NASHVILLE, Tenn. — The dream has come true for Kyler Murray.
The dream of making it to the NFL. The dream of being the first overall pick. And, perhaps most importantly, the dream of playing for the coach who has believed in him for so long.
Murray was recruited to Texas Tech as a teenager by Kliff Kingsbury, and now the two will get to work together at the highest level of the sport. It was Kingsbury who had suggested last October, before a game against Murray’s Oklahoma Sooners, that he “would take him with the first pick of the draft if I could.”
Kingsbury did just that because of a unique set of circumstances that brought him to the Cardinals not long after he was fired by Texas Tech. Though Kingsbury said through much of the pre-draft process that he was committed to Josh Rosen, Arizona’s first-round pick in 2018, it’s now clear that Murray is the Cardinals’ future.
“To play for Coach Kingsbury is something that we’ve been talking about for a long time,” Murray said. “It’s a quarterback-friendly offense, and he knows what I’m capable of. It’s nice to know that he’s behind you and is fully supportive of who you are. Knowing he’ll let me be me is probably the biggest thing.”
Murray became the second consecutive Oklahoma quarterback taken first overall, following Baker Mayfield’s selection last year by the Browns.
“It’s a surreal feeling knowing you’ve worked so hard to get to this moment,” he said. “There’s a lot more work to be done.”
Murray said he wouldn’t allow himself to believe that he was the No. 1 pick until he received the call from Cardinals general manager Steve Keim. “I’m a pretty calm guy, but my heart was beating fast, just reminiscing on all the moment since I was a kid playing in the backyard,” he said. “This is where I wanted to be. I’m glad to be a Cardinal.”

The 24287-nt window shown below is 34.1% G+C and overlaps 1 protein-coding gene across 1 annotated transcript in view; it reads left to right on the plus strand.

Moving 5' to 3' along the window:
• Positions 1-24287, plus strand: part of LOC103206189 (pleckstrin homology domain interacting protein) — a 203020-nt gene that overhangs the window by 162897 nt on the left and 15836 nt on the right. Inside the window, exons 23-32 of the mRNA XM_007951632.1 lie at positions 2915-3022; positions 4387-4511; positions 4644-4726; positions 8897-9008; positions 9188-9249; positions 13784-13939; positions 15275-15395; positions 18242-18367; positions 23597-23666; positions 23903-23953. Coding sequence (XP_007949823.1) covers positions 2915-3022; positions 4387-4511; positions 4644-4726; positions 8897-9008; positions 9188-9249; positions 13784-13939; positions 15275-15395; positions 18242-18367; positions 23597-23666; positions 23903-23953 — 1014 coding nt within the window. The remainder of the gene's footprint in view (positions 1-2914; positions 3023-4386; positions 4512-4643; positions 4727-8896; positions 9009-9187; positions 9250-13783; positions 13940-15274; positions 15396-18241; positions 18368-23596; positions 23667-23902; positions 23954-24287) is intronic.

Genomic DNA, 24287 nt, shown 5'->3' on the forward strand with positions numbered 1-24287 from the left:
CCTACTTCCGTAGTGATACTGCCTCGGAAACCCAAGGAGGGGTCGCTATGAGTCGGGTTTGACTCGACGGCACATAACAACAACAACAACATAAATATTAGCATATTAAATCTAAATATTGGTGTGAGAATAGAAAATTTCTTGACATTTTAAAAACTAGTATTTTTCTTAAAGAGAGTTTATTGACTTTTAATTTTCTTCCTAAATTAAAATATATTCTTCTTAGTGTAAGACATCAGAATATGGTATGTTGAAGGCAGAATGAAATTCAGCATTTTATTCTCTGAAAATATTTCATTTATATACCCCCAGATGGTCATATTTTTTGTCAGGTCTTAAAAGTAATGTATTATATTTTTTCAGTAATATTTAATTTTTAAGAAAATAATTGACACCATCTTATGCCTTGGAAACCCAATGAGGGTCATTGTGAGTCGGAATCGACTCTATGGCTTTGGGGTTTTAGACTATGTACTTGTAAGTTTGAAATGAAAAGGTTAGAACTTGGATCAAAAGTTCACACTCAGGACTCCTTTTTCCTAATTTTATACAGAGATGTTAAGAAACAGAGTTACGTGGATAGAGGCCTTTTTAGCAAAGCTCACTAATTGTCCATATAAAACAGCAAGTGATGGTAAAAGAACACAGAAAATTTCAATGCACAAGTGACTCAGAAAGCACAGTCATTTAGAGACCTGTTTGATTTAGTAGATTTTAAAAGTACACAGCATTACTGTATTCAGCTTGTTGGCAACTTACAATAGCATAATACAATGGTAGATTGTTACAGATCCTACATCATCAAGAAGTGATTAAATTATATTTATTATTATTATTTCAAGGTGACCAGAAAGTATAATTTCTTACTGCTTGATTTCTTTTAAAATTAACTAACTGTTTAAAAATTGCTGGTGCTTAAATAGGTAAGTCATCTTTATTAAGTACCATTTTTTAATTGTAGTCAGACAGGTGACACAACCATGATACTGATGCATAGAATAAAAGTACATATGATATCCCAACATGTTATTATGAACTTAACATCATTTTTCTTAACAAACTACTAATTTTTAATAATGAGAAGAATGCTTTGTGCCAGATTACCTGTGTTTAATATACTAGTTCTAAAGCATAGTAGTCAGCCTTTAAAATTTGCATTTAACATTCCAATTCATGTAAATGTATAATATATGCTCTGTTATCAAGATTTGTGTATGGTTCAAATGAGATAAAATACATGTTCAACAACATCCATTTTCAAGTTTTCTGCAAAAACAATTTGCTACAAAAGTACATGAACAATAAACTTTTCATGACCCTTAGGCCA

Murray said he remains committed to playing football despite having been drafted in the first round by the Oakland A’s earlier this year.
Murray’s selection preceded a much-anticipated run on defensive players, as eight of the next 11 players play on the other side of the ball. The 49ers, linked for weeks to highly regarded Ohio State pass rusher Nick Bosa, selected the younger brother of Chargers Pro Bowl defensive end Joey Bosa and the son of former Dolphins first-round linebacker John Bosa.
Nick Bosa suffered a core-muscle injury in the third game last season and sat out the remainder of the year, choosing to get fully healthy in advance of the draft.
After the Jets took Quinnen Williams, the Raiders surprisingly took Clemson defensive end Clelin Ferrell at No. 4. LSU linebacker Devin White went fifth overall to the Bucs.
After Duke quarterback Daniel Jones was selected sixth overall by the Giants, the Jaguars, who were in the market for an offensive tackle, instead took Kentucky pass rusher Josh Allen once he fell to them.
The Bills reportedly had been in discussions with the Jets to move up to No. 3 to take Williams, but they got the next-best thing by standing pat at No. 9: Houston defensive tackle Ed Oliver, a cat-quick defender who is big enough to play inside but fast enough to drop back into pass coverage if necessary.
The Steelers traded up with the Broncos at No. 10 to get Michigan linebacker Devin Bush. The team has needed a big-time linebacker since losing Ryan Shazier in 2017 to an injury that left him temporarily paralyzed. After the Bengals took Alabama tackle Jonah Williams with the 11th pick, the Packers resumed the run on defensive players by taking Michigan pass rusher Rashan Gary. The Redskins took Ohio State quarterback Dwayne Haskins with the 15th overall pick.